One reason for this might have been because by this time the 3rd Dragoons already had two other Masonic lodges, and their commanding officer probably felt that this was more than enough.

The warrant was transferred in 1808 to The North Hants Militia, and in 1838 the lodge was finally erased. It was not uncommon for a regiment would have two lodges working simultaneously - one lodge for the regiments Officers, and one for Non-Commissioned Officers and other ranks.

Partly due to their travelling, and of course when they were on active service, Military Lodges were renowned for their frequent failure to make regular returns. Sometimes an overseas lodge might cease to function, and it could be decades before Grand Lodge found out. And it often went the other way.

The first Dragoons lodge, No. 211, was still using their No. 211 many years after The Grand Lodge of Scotland had reduced its number to 159.  It is highly likely that the Grand Lodge of Scotland did not even know to which part of the world Lodge 211 had been posted to inform them of this, and the lodge itself was certainly unaware that its number had been changed.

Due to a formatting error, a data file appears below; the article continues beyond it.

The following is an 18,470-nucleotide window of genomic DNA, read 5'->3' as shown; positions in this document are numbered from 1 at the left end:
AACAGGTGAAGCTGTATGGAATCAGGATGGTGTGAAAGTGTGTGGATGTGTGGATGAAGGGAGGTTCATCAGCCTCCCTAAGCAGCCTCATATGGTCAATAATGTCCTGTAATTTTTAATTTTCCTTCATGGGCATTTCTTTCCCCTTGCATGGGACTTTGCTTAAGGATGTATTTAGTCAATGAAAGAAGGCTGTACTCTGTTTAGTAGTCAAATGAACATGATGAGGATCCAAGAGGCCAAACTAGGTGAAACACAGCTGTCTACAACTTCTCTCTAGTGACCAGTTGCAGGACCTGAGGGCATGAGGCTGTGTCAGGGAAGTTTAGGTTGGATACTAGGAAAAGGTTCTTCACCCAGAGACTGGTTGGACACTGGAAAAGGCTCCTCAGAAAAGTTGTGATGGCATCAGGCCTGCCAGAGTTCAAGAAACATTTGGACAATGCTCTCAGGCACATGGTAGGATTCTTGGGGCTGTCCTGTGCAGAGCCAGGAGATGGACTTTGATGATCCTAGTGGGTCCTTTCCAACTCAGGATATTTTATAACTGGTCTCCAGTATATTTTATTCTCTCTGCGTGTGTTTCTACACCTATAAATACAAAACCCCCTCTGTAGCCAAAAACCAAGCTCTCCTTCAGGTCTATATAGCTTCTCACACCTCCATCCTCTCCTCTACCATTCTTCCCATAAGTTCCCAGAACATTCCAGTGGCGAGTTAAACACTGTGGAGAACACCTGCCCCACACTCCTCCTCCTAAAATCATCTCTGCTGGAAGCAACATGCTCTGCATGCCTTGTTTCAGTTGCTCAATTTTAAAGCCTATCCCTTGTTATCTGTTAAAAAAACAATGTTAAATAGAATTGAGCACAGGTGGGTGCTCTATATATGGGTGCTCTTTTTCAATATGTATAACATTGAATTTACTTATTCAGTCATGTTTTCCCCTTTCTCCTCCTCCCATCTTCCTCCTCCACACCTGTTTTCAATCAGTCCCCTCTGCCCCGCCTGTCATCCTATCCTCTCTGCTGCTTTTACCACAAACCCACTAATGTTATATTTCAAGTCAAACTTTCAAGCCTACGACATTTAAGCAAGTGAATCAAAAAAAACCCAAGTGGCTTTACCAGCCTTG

Very little of note occurred in the working lives of the three lodges. On the 24th June 1796, the constitutional lodge Beverley No. 525, had eight military visitors from the barracks, including Colonel John H. Kruger from the 3rd Dragoons, but unfortunately they never gave their lodge number.

And in 1815, when the late Bro. Rev. John Parker, who had been Grand Chaplain in the York Grand Lodge, was buried in York, his funeral was attended by 60 Masons, including, as written in the York Courant, “those of that respectable lodge, in the Third or the Kings Own Regiment of Dragoon Guards”. 

The lodge was given the following numbers (from the Book of Old Scottish Lodges)-

1785- No. 211. 1816- No. 157. 1822- No. 156, and in 1826- No. 159.

Eventually, the lodge was erased in 1853.